“How did I get here?”
I ask that question as my clothes get drenched in smoke from my third barbeque of the week; watching local politicians converse in front of Market Square, as I serve them burgers.
I ask that question as I take pictures of tournament participants while riding around in a golf cart, hanging out with ex-street youth, super rich people, and middle class folks.
I ask that question as I stand waving my arms, decked out in white linen and tassels, my face plastered with dark bronzer, as I stand on a scissor lift in the snow, dancing to Bony M’s “Mary’s Boy Child” while pretending to be an angel.
I ask that question as I sit, wedged between my translator friend and a man trying to sell his chicken in the back of a matatu bus in rural Kenya.
I ask that question as I join George Stromboulopolous’s studio audience, meet the Mayor, cry over a mentee’s suicide, interview campus deans, go bowling with homeless men, learn the basics of teen drug culture, attend meetings as the youngest participant by twenty years, lead canoe trips through Algonquin Park, write about my heart’s concerns, and become immersed in aspects of the community I never knew existed.
University was an incredible time of my life, full of delightfully random adventures and experiences. The five years I spent as a Laurier-Nipissing Brantford student are absolutely precious to me.
Opportunities related to my education in Brantford led me to act in Christmas plays, to get involved behind the scenes in dozens of community events and fundraisers, and even to volunteer and do research on the far side of Africa. The anecdotes of my university life are the sources of laugh lines that have appeared prematurely on my face.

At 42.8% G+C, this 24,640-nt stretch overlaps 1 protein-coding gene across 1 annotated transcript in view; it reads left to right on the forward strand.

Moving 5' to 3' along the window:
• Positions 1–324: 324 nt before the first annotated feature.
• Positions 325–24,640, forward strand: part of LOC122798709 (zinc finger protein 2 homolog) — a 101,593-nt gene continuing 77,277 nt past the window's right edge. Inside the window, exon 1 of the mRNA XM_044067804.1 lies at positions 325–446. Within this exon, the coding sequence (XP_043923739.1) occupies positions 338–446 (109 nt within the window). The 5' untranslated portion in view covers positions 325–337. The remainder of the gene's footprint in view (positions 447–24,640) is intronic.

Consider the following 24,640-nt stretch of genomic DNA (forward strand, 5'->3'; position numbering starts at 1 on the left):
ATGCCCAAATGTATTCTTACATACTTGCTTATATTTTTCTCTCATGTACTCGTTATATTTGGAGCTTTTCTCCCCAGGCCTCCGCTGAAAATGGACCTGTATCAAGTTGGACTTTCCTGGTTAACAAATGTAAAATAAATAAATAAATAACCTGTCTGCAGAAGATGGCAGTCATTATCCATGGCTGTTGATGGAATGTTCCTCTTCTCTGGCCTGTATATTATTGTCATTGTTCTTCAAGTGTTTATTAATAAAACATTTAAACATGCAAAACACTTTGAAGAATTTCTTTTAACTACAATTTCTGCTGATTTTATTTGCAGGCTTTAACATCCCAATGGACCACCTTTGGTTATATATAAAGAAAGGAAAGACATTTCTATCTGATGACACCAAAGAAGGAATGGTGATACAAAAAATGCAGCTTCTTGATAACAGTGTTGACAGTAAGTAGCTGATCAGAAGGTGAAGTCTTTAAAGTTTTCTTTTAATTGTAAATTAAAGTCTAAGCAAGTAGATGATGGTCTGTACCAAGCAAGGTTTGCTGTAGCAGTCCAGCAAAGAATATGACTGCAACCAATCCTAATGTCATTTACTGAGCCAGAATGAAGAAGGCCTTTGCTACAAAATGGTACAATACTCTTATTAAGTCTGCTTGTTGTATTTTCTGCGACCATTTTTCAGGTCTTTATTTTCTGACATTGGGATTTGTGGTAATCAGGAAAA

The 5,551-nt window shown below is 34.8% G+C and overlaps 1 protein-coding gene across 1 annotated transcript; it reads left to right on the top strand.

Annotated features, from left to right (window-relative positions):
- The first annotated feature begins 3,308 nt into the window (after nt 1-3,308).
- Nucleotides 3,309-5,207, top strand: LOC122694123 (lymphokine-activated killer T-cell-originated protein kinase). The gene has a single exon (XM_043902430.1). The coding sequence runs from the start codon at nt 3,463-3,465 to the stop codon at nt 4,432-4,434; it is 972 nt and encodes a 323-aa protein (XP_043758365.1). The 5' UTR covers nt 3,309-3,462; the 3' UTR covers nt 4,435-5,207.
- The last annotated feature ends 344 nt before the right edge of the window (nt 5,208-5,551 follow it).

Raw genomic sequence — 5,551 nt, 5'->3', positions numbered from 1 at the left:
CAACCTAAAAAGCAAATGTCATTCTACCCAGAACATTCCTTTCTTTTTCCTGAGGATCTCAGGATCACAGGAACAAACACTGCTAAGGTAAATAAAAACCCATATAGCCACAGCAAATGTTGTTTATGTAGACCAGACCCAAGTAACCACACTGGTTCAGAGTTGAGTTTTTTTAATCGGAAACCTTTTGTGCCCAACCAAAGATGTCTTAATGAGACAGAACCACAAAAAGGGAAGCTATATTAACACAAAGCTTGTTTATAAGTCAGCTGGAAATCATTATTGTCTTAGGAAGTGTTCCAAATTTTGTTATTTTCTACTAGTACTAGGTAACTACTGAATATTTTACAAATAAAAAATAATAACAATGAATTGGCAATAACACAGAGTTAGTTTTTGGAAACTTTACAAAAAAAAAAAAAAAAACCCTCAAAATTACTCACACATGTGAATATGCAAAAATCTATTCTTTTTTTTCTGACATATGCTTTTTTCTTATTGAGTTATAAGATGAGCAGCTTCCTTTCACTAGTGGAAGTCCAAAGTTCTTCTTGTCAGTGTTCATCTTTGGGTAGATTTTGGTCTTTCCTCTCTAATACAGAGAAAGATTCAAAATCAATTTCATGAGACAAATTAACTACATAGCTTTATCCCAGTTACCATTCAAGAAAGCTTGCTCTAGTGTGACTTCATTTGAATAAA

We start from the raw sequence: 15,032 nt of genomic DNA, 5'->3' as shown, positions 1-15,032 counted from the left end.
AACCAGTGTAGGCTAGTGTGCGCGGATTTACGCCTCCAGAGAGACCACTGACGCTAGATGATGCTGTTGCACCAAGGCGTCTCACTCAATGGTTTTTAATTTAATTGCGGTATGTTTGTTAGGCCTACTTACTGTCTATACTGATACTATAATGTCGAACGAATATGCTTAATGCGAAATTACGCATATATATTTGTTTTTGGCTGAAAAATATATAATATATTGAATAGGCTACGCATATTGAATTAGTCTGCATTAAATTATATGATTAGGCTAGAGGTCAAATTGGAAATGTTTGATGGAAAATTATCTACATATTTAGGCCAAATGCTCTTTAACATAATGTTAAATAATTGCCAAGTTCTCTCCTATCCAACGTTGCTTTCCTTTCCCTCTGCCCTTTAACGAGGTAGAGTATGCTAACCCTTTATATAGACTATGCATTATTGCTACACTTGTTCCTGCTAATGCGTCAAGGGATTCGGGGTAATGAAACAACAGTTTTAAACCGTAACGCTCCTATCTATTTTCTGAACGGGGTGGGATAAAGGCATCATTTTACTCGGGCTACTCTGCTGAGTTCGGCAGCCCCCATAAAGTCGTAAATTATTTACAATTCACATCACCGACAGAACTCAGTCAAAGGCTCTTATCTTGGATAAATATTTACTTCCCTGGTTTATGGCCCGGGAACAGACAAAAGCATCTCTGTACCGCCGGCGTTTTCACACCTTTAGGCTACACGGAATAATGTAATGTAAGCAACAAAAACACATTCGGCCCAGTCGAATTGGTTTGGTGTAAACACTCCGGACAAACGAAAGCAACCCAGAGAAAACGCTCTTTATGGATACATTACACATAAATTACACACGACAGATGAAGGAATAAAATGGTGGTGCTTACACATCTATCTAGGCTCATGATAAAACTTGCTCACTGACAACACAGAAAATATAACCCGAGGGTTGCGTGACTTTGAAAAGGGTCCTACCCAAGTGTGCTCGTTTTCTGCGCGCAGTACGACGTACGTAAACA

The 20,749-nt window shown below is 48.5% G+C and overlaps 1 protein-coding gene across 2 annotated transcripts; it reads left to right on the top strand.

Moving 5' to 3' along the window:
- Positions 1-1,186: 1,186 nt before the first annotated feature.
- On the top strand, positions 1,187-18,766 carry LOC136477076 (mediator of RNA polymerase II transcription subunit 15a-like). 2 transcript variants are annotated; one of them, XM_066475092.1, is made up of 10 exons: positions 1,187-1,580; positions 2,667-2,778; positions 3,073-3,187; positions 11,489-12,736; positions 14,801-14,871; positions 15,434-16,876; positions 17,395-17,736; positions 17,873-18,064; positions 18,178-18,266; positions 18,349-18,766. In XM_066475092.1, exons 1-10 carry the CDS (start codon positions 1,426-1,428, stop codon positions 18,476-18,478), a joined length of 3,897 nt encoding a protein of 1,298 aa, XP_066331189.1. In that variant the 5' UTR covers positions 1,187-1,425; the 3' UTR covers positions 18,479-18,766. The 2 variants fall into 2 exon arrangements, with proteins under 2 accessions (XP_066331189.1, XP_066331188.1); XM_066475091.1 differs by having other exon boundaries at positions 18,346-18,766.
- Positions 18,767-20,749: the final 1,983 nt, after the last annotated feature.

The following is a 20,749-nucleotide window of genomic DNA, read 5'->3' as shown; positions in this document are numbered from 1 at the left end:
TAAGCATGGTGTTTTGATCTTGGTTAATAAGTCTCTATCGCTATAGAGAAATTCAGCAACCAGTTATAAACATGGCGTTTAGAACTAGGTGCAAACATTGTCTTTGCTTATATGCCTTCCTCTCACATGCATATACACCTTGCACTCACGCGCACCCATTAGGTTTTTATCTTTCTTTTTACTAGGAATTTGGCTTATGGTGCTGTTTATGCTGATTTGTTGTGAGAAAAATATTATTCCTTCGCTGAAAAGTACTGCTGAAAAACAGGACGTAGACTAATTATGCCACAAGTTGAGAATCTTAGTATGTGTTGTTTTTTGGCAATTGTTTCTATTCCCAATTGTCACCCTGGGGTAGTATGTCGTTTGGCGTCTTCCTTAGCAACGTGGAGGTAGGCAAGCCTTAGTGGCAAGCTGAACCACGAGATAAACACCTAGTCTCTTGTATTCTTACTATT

My stories aren’t really about classes, or friends, or residence, or sports teams, or the student’s union, even though all of those things play a role in my university journey. My stories are about how opening myself up to greater understanding and opportunity changed my life and enriched me in powerful ways.
There is no way to sufficiently emphasize how getting outside of the classroom and even off campus will broaden your understanding of life and participation as a whole.
Even years into university, I struggled when I saw things that weren’t good enough. People’s needs weren’t being met; issues weren’t being addressed. Sometimes, there was simply nobody stepping up to fix the countless problems evident everywhere I looked. It took immersion in community culture to realize that perhaps I could be someone who stepped up and did something about the problems.
The completely overused, completely cliché Ghandi quote, “Be the change you wish to see in the world,” is completely right. Smart guy. It was halfway through my second year that my vision widened and I saw people whose eyes were open to needs. Motivated individuals abandoned indifference and complacency to embrace the somewhat lonely road of doing, knowing they most likely would not be paid, recognized, or appreciated as much as they would be elsewhere. They are utterly inspiring.
We’re all wired differently. Sometimes I’m surprised and confused at the kinds of things I am passionate about, compared to the things that don’t spark my interest. I could talk about community development all day, but don’t even try to ask me about my favourite band because pop culture has never even slightly amused me. In this community, there are people who are passionate about the arts, homelessness, politics, animals, classrooms, architecture, journalism, sports, religion, international aid, marketing and more. I could never do everything, and I’m not built to try either, but when it comes to the things I am passionate about, I have learned to DO.
University for me was a platform for the expansion of everything that I am. Not only did I learn how to see, understand, and participate, I learned how to do by taking hold of the opportunities around me. How did I get into all of those situations? By saying yes, by choosing to do. In these five years, I may have earned a Bachelor’s degree, but I will further my education in doing for the rest of my life.